even much longer. Some of the main ideas are elaborated below, and in other web
pages referred to on a separate page. But at
present everything is provisional.
"In the nervous system chemical phenomena are at least as important as electrical." in 'Computing machinery and intelligence', Mind, 59, 1950, pp. 433--460I wonder if he had thought about the significance of chemistry for evolution of information processing mechanisms rich enough to support minds in a physical universe.
Many research fields can contribute, including: genetics, microbiology, ethology, developmental psychology, neuroscience, linguistics, anthropology, philosophy of science, philosophy of mind, computer science, Artificial Intelligence and robotics. The research requires us to raise new questions about what evolution achieved and how it did so, including questions about new forms of information, new uses for information, and new mechanisms for processing information. Doing that requires us to investigate new construction kits created, and then used, by processes of development, learning, and natural selection to support those developments.
Graham Bell writes in his book Selection: The Mechanism of Evolution
Living complexity cannot be explained except through selection and does not require any other category of explanation whatsoever.No: adequate explanations need to mention both selection mechanisms and enabling mechanisms, as I am sure Bell is aware.
Without enabling mechanisms, selection processes will not have a supply of new working/viable options to choose from. In that case the selection mechanisms will no longer be able to select new viable options.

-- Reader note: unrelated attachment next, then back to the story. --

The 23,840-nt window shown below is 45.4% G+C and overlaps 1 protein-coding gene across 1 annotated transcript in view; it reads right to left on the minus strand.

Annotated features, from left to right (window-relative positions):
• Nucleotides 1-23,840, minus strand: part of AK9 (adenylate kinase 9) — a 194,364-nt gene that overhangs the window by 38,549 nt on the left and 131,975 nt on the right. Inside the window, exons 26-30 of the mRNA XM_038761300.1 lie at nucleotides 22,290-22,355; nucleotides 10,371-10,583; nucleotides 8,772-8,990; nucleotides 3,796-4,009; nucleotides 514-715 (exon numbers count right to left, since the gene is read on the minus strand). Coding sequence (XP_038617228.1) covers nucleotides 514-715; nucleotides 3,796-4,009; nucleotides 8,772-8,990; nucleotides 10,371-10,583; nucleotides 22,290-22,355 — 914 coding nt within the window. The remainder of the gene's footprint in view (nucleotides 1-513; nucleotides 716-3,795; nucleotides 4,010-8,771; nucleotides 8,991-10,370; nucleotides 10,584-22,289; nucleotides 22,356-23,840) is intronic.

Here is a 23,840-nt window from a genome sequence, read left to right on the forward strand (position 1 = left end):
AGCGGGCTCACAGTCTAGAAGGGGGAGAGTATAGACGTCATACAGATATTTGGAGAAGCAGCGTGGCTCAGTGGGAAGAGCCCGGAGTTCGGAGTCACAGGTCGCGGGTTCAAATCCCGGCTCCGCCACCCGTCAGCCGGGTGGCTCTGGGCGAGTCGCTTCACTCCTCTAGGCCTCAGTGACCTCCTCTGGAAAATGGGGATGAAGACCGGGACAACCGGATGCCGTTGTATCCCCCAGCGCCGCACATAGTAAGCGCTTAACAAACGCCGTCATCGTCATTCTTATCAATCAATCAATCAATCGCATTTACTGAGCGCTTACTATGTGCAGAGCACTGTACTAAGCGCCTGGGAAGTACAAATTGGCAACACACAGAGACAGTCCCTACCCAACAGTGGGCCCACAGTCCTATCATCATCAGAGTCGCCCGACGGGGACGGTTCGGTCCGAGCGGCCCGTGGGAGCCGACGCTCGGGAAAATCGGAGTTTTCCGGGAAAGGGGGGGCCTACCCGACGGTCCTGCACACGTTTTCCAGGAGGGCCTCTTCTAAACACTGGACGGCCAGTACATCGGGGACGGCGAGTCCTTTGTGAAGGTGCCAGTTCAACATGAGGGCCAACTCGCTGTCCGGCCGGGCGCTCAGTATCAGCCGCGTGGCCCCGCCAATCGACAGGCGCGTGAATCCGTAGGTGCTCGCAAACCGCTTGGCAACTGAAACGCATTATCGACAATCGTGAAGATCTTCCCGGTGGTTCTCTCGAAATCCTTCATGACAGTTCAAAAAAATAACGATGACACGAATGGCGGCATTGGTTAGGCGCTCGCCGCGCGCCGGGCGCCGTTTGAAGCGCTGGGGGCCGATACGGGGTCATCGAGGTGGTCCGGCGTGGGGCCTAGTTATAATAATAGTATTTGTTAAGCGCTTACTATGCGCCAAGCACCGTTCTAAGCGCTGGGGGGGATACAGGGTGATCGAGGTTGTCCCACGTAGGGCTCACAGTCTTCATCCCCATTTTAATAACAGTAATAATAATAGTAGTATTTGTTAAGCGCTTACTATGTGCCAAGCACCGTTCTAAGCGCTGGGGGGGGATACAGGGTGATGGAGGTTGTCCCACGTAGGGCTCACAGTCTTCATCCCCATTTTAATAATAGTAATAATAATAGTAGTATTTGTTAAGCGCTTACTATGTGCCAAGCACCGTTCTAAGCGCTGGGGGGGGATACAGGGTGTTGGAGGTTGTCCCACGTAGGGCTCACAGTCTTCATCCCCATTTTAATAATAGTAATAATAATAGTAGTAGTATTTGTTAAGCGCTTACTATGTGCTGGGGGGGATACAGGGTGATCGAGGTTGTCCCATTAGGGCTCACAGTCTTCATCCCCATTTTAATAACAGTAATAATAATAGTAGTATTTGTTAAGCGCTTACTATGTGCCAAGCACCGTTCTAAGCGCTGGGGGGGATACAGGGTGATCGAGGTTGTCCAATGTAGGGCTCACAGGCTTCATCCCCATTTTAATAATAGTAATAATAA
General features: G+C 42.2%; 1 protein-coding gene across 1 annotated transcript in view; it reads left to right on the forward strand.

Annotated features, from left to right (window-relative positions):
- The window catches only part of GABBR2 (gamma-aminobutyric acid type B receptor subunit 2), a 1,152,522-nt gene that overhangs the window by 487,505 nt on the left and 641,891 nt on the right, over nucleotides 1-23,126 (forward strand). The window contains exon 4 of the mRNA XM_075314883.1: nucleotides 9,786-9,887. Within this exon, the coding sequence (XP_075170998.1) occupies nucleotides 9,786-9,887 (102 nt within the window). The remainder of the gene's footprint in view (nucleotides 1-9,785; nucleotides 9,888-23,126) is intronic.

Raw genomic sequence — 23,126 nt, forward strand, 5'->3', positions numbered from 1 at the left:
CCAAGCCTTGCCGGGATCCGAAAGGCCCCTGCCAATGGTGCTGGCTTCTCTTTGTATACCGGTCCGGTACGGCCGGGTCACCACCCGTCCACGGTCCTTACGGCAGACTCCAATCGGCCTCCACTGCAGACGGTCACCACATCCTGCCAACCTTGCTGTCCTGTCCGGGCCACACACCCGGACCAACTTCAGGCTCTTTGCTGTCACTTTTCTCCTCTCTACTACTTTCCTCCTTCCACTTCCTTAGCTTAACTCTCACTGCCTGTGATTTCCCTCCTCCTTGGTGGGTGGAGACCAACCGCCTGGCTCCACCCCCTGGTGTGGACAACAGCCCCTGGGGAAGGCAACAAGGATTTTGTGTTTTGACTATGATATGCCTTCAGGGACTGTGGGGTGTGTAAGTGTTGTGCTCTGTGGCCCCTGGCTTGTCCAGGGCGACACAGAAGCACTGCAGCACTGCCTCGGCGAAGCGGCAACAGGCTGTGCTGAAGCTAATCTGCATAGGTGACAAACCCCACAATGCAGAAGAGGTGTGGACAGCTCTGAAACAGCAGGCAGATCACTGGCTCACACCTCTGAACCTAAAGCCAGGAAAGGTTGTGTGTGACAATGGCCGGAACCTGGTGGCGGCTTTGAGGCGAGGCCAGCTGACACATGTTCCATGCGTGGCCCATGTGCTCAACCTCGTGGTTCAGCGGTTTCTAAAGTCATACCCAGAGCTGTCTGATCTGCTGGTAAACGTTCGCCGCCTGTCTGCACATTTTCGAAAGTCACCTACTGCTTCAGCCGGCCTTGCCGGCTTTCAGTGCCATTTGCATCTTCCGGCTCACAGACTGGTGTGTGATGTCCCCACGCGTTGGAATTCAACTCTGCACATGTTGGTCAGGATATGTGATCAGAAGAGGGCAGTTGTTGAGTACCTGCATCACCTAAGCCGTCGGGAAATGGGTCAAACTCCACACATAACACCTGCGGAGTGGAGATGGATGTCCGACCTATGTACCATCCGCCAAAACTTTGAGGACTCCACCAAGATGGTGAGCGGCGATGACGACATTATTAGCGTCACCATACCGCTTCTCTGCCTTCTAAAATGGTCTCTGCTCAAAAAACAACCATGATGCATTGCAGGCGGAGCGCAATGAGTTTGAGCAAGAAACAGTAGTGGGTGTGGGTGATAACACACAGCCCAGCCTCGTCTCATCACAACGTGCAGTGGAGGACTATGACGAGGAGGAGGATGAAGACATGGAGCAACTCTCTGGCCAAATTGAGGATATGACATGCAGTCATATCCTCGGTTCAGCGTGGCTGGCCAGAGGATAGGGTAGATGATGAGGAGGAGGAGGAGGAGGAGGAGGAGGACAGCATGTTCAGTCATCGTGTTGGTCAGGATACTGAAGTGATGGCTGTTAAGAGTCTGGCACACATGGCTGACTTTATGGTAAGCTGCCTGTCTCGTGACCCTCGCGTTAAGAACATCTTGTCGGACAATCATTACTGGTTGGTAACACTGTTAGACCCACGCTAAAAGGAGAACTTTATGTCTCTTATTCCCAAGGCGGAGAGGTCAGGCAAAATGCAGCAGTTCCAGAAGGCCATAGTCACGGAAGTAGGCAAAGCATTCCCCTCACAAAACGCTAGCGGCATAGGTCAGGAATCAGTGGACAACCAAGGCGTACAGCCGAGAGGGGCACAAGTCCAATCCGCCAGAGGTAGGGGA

Both the selection mechanisms and the enabling mechanisms can change during evolution (partly by influencing each other). As a result, we can think of the initial enabling mechanisms, provided by physics and chemistry, as a form of construction kit that natural selection eventually uses (blindly) to build new mechanisms forming an enriched construction kit. If this happens repeatedly (as has happened spectacularly with computing mechanisms in the last 60 years or so), then the most recently evolved biological construction kits may be unrecognisable to scientists who know only about the initial mechanisms.
So the M-M project requires multi-disciplinary investigations of layers of evolved biological construction kits, some of which have helped to produce new construction kits for use by evolution.
There is a useful web site listing common misconceptions about evolution here:
It does not bring out (or try to bring out) the full variety of types of explanation of evolutionary phenomena. E.g. Computer systems engineers have been discovering or inventing new types of information processing for over half a century -- especially new types of virtual machinery. It appears that biological evolution made use of a similar discovery very much earlier, for good reasons, some of them summarised here.
Familiar ideas about natural selection need to be expanded to show how small changes can build up to create increasingly complex mechanisms involved in the processes that repeatedly produce:
The project investigates how increasingly complex products of evolution produce increasingly complex forms of information processing including new mechanisms of evolution -- generalising ideas in Turing's 1952 paper on chemical morphogenesis and also the theory of meta-configured individual cognitive development presented in